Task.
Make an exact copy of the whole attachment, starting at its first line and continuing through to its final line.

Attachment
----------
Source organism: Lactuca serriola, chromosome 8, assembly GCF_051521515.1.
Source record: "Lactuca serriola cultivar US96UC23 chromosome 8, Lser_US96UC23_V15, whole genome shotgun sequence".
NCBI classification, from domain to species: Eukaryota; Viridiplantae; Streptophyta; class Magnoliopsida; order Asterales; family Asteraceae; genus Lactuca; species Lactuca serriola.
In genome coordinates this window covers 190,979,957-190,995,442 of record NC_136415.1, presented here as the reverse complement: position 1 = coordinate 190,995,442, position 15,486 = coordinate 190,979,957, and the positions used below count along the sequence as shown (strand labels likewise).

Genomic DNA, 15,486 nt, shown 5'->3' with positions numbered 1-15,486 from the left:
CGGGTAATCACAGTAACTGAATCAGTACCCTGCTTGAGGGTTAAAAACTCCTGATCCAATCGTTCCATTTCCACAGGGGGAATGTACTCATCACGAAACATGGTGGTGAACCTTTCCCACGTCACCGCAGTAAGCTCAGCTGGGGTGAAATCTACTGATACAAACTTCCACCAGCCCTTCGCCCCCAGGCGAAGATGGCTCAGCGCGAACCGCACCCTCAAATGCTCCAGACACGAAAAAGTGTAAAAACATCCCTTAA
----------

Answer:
Source organism: Lactuca serriola, chromosome 8, assembly GCF_051521515.1.
Source record: "Lactuca serriola cultivar US96UC23 chromosome 8, Lser_US96UC23_V15, whole genome shotgun sequence".
NCBI classification, from domain to species: Eukaryota; Viridiplantae; Streptophyta; class Magnoliopsida; order Asterales; family Asteraceae; genus Lactuca; species Lactuca serriola.
In genome coordinates this window covers 190,979,957-190,995,442 of record NC_136415.1, presented here as the reverse complement: position 1 = coordinate 190,995,442, position 15,486 = coordinate 190,979,957, and the positions used below count along the sequence as shown (strand labels likewise).

Genomic DNA, 15,486 nt, shown 5'->3' with positions numbered 1-15,486 from the left:
CGGGTAATCACAGTAACTGAATCAGTACCCTGCTTGAGGGTTAAAAACTCCTGATCCAATCGTTCCATTTCCACAGGGGGAATGTACTCATCACGAAACATGGTGGTGAACCTTTCCCACGTCACCGCAGTAAGCTCAGCTGGGGTGAAATCTACTGATACAAACTTCCACCAGCCCTTCGCCCCCAGGCGAAGATGGCTCAGCGCGAACCGCACCCTCAAATGCTCCAGACACGAAAAAGTGTAAAAACATCCCTTAA